MGMT 412 Calculating ASV Sample Problem 1

Airport ABC has a single runway available to service both arrivals and departures. The annual demand in the year ending 2007 was 220,000 operations. The aircraft mix is estimated to consist of 21 percent small, single-engine aircraft, 20 percent small, multiengine aircraft, 55 percent large, commercial aircraft, and 4 percent heavy aircraft. Air carrier operations dominate at the airport, and very few touch-and-go operations occur. The airport consultant is preparing a master plan update and wishes to know if preliminary data would support the need for a second runway which, if constructed can be separated by not more than 2,400 feet from the current runway because of land constraints. The planning level concept of a master plan normally requires a simple analysis to determine aircraft activity and delay. To do so it is necessary to determine the ASV and average delay to aircraft for the single runway.

Step 1:

Determine the runway configuration that most closely approximates the airport (Fort Lauderdale – Hollywood International Airport) today. To find your airport’s runway configuration, go to, select the “airport” tab, and enter your airport’s two- or three-letter ID. You will find a wealth of information about the airport, including an official diagram on the right-hand side of the Web page. Once you find this, turn to AC 5060-5, page 8, Figure 2-1, where you will find 19 possible runway configurations plus a number of possible variations. In the case of the sample, Configuration 1, a single runway is the correct choice for the current layout. Your airport will most likely be different. Also note the table to the right of each runway diagram in the AC. This table contains Mix Index, Capacity, and Service Volume information respectively; data you will use later in this module and course.

Step 2:

Determine the current mix index. Recall from your reading (AC 5060-5, Para. 1-3 a. and h.) that the mix index (MI) is the percentage of large and heavy aircraft using the airport, where the value of heavy aircraft is three times the value of a large aircraft. Small aircraft have no bearing on the MI. The formula is:
MI = (C) + 3(D) x 100
Where large aircraft (C) = 55 and heavy aircraft (D) = 4 (see above). Thus, MI = 55 + 3(4) = 67.

Step 3:

Determine the ASV for the existing runway configuration. Using AC 5060-5, Figure 2-1; find the ASV for runway configuration 1. Find the MI range where the MI (from Step 2) of 67 falls (it’s 51 to 80) and read across to find the hourly capacity for both VFR and IFR, and the ASV, which is 205,000 for Configuration 1.

Step 4:

Calculate the ratio of annual demand to ASV. Remember, when demand exceeds capacity, represented by a number greater than 1.0, delays occur. At some point, excess delay will require a solution, such as a second runway. The ratios of annual demand to annual service volume are then computed using the formula in Figure 3.1.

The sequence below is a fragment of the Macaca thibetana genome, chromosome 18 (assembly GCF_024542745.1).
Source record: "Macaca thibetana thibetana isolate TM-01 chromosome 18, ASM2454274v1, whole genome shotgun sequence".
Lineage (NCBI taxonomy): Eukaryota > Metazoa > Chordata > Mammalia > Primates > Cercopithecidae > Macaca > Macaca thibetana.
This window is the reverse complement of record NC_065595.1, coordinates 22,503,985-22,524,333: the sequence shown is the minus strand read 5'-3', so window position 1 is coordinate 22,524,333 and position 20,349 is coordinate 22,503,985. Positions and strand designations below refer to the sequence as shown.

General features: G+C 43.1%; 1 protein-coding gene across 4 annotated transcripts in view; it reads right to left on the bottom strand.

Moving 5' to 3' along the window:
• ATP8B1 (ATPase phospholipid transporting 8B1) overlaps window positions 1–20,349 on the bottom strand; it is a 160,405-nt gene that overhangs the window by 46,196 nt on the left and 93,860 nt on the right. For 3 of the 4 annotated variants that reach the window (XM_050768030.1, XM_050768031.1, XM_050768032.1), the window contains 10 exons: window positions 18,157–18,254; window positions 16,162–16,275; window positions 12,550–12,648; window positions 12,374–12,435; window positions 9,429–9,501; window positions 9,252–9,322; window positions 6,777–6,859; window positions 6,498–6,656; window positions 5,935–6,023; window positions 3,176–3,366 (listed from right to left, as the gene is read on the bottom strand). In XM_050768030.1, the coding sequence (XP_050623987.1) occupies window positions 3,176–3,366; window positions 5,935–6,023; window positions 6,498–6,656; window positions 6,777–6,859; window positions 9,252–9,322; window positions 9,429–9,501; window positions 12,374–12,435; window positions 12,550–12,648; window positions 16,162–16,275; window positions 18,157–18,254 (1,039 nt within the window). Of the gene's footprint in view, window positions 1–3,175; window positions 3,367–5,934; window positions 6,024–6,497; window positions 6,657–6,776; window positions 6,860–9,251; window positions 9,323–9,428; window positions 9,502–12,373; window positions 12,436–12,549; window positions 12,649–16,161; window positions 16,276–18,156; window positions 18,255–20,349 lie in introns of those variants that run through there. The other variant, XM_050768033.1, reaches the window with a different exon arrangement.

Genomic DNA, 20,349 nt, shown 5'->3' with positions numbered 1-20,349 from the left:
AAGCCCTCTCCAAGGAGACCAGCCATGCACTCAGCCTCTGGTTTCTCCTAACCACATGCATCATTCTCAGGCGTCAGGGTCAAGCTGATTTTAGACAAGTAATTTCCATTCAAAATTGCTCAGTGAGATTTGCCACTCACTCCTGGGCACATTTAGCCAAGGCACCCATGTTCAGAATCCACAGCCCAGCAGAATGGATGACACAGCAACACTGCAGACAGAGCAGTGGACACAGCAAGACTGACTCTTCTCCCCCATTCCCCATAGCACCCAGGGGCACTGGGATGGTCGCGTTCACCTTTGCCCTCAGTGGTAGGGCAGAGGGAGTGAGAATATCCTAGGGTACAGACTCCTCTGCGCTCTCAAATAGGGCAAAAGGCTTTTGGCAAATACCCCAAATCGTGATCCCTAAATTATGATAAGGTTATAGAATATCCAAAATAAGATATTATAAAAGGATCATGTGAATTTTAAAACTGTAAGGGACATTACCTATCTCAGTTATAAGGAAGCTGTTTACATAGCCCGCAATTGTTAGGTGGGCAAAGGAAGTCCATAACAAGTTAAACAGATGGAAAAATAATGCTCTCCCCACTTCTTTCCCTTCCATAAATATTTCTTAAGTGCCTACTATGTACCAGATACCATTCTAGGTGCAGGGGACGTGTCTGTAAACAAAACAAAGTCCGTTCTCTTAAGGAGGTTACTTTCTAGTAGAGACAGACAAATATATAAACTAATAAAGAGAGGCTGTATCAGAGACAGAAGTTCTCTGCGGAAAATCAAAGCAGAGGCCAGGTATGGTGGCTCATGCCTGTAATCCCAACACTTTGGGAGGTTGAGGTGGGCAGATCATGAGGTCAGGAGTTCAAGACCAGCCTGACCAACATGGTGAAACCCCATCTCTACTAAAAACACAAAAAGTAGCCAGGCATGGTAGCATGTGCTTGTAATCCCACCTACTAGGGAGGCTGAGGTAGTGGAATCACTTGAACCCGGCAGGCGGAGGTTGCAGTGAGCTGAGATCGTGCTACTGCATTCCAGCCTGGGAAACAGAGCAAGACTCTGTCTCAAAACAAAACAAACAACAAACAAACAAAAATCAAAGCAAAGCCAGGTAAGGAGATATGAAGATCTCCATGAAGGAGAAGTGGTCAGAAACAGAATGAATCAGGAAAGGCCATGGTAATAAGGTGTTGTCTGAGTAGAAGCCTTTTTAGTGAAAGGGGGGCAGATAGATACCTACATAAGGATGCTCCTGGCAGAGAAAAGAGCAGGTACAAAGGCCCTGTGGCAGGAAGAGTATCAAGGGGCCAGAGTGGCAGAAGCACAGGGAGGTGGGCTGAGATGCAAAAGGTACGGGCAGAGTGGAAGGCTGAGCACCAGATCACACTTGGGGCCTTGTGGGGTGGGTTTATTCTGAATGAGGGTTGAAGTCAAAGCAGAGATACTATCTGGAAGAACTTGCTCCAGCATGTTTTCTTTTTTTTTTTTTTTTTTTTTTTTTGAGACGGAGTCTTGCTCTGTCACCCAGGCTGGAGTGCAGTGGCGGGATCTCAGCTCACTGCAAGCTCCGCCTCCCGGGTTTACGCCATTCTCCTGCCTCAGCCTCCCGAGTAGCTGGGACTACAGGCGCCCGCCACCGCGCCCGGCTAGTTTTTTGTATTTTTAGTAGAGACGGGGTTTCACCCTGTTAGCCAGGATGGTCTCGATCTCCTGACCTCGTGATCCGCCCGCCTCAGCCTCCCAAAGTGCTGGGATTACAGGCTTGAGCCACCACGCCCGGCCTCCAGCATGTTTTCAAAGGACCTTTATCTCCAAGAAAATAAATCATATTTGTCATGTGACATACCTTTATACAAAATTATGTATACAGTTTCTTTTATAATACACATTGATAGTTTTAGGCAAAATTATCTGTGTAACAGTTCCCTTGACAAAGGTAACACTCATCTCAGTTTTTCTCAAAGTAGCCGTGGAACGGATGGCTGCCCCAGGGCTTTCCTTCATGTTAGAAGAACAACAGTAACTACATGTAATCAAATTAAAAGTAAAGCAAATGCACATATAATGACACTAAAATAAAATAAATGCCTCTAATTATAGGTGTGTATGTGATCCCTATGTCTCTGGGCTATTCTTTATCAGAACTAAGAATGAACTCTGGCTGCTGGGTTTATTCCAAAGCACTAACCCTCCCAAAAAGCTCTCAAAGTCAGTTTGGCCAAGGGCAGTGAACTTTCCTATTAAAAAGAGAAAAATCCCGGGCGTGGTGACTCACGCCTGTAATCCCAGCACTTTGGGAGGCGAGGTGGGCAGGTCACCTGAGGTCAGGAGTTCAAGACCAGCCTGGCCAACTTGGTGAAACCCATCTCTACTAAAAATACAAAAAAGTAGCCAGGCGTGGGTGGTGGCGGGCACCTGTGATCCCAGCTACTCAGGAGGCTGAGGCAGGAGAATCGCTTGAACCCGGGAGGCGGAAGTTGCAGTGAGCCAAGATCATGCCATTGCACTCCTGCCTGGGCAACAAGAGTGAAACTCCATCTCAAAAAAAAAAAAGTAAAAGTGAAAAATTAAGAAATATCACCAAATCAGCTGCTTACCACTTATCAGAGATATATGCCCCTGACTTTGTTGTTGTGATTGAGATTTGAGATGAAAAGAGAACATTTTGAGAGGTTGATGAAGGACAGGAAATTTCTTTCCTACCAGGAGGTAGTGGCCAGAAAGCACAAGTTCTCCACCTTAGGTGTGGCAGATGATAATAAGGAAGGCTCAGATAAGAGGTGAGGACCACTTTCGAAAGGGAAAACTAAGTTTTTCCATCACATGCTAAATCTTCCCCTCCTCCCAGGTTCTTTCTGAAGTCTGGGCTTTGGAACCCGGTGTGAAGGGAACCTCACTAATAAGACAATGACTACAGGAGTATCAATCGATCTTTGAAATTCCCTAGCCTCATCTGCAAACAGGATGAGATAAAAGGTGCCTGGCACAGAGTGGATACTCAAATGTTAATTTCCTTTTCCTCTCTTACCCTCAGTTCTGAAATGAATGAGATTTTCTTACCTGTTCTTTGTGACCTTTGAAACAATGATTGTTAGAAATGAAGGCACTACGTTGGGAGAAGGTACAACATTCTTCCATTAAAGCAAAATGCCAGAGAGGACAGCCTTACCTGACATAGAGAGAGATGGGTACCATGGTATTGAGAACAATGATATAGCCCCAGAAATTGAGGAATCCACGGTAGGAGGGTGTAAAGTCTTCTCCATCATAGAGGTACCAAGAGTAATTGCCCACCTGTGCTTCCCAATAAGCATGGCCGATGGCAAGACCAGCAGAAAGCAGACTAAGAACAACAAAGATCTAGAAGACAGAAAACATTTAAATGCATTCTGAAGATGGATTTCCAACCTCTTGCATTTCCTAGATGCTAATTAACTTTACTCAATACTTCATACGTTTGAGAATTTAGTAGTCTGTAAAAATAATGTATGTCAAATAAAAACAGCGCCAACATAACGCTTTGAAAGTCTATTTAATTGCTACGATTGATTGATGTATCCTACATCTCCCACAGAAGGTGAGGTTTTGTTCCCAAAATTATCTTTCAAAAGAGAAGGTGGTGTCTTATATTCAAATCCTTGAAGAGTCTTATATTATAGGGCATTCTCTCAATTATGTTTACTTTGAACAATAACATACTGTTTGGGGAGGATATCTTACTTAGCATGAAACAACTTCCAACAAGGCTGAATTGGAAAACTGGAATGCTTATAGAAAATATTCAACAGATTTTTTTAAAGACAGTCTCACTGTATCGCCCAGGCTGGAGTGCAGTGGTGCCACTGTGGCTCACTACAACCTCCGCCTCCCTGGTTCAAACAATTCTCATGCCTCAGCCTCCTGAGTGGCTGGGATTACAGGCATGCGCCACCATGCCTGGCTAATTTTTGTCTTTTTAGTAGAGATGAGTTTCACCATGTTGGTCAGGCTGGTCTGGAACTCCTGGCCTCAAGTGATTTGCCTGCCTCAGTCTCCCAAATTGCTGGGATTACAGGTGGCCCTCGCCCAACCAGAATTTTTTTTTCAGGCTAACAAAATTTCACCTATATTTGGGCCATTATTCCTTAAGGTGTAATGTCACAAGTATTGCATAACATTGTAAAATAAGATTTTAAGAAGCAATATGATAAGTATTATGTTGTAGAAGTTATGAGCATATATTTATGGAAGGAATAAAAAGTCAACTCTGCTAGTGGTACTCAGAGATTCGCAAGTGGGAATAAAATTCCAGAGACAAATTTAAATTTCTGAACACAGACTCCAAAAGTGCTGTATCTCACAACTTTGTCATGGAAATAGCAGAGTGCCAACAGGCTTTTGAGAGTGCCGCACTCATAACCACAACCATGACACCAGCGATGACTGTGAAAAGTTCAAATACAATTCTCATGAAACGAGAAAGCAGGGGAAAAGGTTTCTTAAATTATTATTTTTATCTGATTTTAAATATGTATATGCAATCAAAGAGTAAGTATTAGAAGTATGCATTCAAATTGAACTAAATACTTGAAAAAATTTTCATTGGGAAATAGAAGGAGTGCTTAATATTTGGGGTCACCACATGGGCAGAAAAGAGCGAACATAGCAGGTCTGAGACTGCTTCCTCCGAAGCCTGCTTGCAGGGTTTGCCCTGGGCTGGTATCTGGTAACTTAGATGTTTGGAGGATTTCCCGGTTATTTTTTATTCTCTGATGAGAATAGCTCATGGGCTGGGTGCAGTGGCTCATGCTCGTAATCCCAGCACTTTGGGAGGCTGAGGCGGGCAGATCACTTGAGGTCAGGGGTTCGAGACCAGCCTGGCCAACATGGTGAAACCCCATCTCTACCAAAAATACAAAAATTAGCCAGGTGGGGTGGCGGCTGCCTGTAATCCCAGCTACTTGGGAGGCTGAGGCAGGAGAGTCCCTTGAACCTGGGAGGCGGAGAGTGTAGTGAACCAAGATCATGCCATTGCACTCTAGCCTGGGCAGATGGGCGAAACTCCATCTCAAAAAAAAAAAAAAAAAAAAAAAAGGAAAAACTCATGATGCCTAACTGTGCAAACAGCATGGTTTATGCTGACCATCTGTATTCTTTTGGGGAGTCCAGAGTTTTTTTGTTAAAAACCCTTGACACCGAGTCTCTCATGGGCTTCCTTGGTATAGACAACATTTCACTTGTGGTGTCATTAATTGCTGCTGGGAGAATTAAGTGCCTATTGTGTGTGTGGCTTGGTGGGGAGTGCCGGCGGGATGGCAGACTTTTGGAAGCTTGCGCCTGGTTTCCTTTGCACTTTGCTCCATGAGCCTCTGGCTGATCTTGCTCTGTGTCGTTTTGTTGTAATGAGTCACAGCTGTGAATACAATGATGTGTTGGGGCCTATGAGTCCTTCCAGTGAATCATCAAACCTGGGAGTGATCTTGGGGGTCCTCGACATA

Figure 3.1

Delay = Demand/ASV
Single Runway (Conf. 1)= Demand/ASV = 220,000/205,000 = 1.07

From the equation, we see that ratio of demand over ASV for a single runway with 220,000 operations is 1.07. All things being equal, ABC Airport needs a second runway because current demand is exceeding 1.0. Where do you think your airport falls?

Step 5:

Determine average delay per aircraft, which is obtained from Figure 2-2 in the AC (see page 12). Since ABC Airport is predominantly an air carrier airport, using the upper half of the graph yields the average annual delay per aircraft. These values for a single runway are between 4 and 6 minutes per operation. Your airport is also predominantly air carrier.

The order-of-magnitude relationship between the average annual delay per aircraft and the ASV depicted was derived from historical traffic records and a range of assumptions on likely operating conditions, as itemized above. Typically, the upper portion of the shaded band on this figure is representative of airports primarily serving air carrier operations. Airports serving primarily general aviation operations may typically fall anywhere within the entire shaded band. The dotted curve is the average of the upper and lower limits of the band indicated.

The Problem:

Determine the ASV, demand/ASV ratio, and average delay for current for the airport you selected in Activity 5.3 (Fort Lauderdale – Hollywood International Airport).

You must first determine some information about your airport.

1. What is the current demand (operations on an annual basis)?
2. What is the airport configuration?

Solution for solving 1 and 2 above:

Step 1: Determine current demand. From Activity 5.3, you know the current demand.
Step 2: Evaluate the available data and determine ASV and average annual delay for both current operations.
Step 3: Prepare a 2 page report explaining the process. Include background information about the airport and runway layout, what the ASV and average annual delay is, and the methodology you used in making the evaluation.

In preparing this report, assume you are a planner working for the airport’s consulting firm and the airport manager asked for this information. Write the report in the form of a memorandum from you to the manager, using any format with which you’re comfortable. Use headings and subheadings formatted in accordance with current APA guidelines. Cite the sources of all content not originated by you and be sure your citations and references also comply with APA standards.

Use as many Sources as you feel you need to accomplish paper. Thanks.

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